Thursday, September 16

In ‘The Kingdom’, fiction is also a lie

I write fiction. And fiction is a lie. It can be a plausible lie or not, entertaining or not, that opens debates in society or not. But always a lie. Although a lie that does not intend to deceive, as other types of speeches do, because it warns that it is and defines itself in the fictional contract. Whoever is on the other side accepts or not that contract.

With Marcelo Piñeyro, a film director with a career and prestige that you don’t need to remember in this column, we wrote a series of eight chapters, The kingdom, which can be seen on the Netflix platform in more than 190 countries. Although it was barely two weeks after the premiere, it had a success with viewers that has no antecedents neither in our country, nor in many other places. You hear people talking about The kingdom on the street, in bars, on radio or television programs (entertainment, political or sports). An infinity of notes of all kinds have been dedicated to him in the graphic media, they circulate memes with phrases and characters from the series, cartoons, reels on IG or TikTok. Netflix has just announced a second season and fans of the series invaded the networks asking for details on the release date.

The kingdom opened a debate. Perhaps, that is one of his greatest and unexpected achievements: that based on what this fiction tells, a discussion has been enabled in society that allows us to think aloud about something that was latent, that needed to be discussed outside, among all of us, discussed. I do not know if much more can be asked of a fiction. A writer, like any other artist, exercises his task with freedom. Creative freedom is a right that, happily, today is not only not discussed but, in the face of attacks, our society defends as a value that we are not willing to lose.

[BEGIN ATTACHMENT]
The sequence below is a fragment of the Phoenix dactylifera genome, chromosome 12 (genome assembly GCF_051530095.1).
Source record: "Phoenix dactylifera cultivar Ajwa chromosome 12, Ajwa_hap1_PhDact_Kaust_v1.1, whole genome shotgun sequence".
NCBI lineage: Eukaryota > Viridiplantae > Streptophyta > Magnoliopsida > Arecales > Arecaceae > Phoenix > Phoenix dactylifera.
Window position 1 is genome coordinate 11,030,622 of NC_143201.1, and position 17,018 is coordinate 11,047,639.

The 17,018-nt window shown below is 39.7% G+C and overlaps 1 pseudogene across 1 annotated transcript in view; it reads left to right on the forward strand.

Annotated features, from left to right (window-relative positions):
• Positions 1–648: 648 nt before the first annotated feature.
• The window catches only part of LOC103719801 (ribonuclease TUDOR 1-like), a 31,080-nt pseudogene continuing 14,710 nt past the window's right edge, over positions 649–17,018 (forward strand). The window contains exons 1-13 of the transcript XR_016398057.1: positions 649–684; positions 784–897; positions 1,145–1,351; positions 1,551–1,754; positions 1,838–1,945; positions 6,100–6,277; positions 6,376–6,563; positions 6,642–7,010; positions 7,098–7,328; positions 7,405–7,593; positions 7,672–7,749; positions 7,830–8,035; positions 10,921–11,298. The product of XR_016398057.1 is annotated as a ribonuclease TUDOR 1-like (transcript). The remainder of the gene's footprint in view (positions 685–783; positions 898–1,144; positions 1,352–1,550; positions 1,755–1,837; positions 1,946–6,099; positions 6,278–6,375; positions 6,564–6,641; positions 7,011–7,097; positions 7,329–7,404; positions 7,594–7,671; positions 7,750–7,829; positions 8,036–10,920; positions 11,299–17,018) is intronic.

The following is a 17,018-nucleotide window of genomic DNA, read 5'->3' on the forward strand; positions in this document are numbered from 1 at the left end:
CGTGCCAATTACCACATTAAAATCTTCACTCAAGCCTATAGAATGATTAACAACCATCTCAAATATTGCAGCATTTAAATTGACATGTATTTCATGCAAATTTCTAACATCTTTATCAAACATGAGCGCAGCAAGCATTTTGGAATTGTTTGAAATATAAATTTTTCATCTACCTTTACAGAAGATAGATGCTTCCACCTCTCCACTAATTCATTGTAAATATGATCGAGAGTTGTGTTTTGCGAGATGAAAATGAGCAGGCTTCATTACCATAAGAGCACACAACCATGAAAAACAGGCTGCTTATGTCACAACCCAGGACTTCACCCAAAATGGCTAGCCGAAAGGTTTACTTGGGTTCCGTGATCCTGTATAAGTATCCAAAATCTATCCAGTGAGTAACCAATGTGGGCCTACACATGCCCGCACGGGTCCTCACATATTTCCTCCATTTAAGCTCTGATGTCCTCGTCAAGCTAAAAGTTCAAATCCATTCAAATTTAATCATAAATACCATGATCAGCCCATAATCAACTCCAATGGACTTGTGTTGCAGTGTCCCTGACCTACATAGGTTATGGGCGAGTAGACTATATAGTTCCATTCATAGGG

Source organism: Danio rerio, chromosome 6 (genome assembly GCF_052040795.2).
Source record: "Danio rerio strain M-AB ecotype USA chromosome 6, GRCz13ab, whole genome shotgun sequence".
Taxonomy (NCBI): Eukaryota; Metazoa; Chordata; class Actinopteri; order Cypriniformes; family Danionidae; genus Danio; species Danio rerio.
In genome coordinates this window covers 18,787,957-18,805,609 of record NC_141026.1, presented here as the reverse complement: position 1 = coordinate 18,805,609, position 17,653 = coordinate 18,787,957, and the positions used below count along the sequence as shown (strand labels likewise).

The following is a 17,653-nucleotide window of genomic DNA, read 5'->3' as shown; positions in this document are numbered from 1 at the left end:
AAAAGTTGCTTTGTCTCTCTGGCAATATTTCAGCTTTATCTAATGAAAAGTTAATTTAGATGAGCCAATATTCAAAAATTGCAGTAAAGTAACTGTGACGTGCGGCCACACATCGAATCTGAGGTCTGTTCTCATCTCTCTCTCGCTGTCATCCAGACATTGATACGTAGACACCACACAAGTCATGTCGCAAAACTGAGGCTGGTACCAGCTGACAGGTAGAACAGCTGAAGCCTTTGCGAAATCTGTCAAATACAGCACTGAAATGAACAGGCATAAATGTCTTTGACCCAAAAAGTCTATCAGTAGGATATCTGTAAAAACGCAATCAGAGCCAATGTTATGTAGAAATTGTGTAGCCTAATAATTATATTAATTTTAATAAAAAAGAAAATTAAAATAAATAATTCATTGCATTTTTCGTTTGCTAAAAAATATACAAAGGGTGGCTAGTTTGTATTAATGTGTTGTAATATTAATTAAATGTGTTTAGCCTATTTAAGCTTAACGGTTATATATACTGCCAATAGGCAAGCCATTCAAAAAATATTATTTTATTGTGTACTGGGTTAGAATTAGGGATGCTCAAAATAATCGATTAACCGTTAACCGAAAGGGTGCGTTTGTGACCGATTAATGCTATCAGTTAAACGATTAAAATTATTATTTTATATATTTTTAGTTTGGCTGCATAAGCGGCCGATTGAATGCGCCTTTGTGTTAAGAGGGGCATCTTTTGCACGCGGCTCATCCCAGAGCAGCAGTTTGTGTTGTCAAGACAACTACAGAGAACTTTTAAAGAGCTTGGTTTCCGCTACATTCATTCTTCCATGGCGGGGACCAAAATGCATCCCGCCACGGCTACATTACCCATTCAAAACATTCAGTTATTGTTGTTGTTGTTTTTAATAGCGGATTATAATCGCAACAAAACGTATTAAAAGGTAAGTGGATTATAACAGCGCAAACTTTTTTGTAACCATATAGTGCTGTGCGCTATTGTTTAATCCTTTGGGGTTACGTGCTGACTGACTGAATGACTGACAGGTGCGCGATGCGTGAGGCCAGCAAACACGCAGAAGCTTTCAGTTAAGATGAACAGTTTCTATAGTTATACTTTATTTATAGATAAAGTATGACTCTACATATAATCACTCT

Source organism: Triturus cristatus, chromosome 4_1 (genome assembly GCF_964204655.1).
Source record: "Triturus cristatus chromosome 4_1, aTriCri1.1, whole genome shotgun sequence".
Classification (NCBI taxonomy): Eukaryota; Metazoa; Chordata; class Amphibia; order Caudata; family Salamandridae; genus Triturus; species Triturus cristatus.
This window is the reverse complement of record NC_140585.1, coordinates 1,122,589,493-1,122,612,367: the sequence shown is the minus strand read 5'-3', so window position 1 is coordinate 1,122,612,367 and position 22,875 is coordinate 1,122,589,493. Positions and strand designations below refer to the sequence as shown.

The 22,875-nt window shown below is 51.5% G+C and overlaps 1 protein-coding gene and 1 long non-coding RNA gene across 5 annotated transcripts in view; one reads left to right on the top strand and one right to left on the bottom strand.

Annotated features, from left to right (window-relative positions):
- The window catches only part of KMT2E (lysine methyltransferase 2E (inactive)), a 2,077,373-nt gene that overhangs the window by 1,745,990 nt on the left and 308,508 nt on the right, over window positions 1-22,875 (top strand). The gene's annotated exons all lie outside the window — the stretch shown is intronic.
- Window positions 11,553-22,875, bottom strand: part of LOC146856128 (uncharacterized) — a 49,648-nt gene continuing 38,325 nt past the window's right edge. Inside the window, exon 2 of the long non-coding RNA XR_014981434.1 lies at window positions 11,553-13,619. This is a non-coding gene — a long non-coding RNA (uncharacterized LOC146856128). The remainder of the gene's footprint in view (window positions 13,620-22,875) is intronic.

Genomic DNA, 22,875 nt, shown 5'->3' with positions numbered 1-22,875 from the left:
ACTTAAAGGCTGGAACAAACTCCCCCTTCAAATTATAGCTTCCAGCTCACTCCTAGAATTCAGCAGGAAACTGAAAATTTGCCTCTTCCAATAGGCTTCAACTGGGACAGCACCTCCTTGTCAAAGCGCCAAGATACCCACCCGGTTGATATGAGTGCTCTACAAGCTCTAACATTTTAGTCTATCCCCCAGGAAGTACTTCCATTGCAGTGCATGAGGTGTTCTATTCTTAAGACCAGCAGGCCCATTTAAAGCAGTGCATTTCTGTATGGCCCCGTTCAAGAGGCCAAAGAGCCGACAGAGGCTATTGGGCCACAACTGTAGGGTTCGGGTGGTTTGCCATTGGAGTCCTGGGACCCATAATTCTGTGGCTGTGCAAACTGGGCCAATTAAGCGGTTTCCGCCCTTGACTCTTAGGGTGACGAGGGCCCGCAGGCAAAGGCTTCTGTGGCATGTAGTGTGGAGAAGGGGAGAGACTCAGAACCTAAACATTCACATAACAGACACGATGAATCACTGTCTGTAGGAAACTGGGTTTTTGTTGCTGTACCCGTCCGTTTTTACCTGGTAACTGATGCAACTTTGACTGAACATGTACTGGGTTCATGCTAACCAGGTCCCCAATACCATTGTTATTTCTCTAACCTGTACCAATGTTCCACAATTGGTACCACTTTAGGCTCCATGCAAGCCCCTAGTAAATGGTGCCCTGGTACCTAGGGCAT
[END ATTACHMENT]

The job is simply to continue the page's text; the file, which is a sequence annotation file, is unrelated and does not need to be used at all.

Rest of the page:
However, some ask for more than what is fiction. Or at least to The kingdom. It is asked, almost, that it is not fiction, that whoever created it accept some “indications” of all kinds that seek to put limits on creative freedom. That Pastor Emilio or Pastor Elena are not the ones we invented but others, more adjusted to the shepherds that are described from the social sciences, for example. Or rather, those described by some specialists consulted in the social sciences, each one with their limited field of study to which they defined at the time of doing their own research, and that generally leaves out a province, a particular Church, some religious or business phenomenon that is not interesting for your study. Surely it is good that it be so. I do not know about research in social sciences so I do not think about those works, beyond that they interest me and read them.

In fiction there is no field of study or conclusions resulting from research done with scientific methods. Nor does it have to be, unless whoever conceives it needs them to invent that world they want to shape. Fiction does not propose conclusions that social science researchers can reach but, as I said before, a fictional contract: the viewer, the reader, knows that what is being told is a lie and, faced with the proposal, decides to enter or not to that world that someone opened before him with no other claim than to tell him a story.